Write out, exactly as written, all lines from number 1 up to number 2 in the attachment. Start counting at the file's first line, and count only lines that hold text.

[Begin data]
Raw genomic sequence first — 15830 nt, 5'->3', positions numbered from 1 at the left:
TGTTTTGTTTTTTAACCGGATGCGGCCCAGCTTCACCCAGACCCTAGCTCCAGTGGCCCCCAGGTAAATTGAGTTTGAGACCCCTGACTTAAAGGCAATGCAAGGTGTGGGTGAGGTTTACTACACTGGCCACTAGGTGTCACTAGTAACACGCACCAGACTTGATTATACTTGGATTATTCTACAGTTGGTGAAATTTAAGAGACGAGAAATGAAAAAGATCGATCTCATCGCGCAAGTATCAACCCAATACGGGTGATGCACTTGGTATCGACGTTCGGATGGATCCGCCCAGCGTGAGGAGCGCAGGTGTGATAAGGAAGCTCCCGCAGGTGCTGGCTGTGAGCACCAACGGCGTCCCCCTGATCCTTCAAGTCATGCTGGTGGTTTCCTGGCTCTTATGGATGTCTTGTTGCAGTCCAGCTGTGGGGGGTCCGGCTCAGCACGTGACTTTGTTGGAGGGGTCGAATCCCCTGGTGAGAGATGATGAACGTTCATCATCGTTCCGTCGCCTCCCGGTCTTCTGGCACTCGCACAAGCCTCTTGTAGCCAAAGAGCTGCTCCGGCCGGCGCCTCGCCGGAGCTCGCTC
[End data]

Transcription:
Raw genomic sequence first — 15830 nt, 5'->3', positions numbered from 1 at the left:
TGTTTTGTTTTTTAACCGGATGCGGCCCAGCTTCACCCAGACCCTAGCTCCAGTGGCCCCCAGGTAAATTGAGTTTGAGACCCCTGACTTAAAGGCAATGCAAGGTGTGGGTGAGGTTTACTACACTGGCCACTAGGTGTCACTAGTAACACGCACCAGACTTGATTATACTTGGATTATTCTACAGTTGGTGAAATTTAAGAGACGAGAAATGAAAAAGATCGATCTCATCGCGCAAGTATCAACCCAATACGGGTGATGCACTTGGTATCGACGTTCGGATGGATCCGCCCAGCGTGAGGAGCGCAGGTGTGATAAGGAAGCTCCCGCAGGTGCTGGCTGTGAGCACCAACGGCGTCCCCCTGATCCTTCAAGTCATGCTGGTGGTTTCCTGGCTCTTATGGATGTCTTGTTGCAGTCCAGCTGTGGGGGGTCCGGCTCAGCACGTGACTTTGTTGGAGGGGTCGAATCCCCTGGTGAGAGATGATGAACGTTCATCATCGTTCCGTCGCCTCCCGGTCTTCTGGCACTCGCACAAGCCTCTTGTAGCCAAAGAGCTGCTCCGGCCGGCGCCTCGCCGGAGCTCGCTC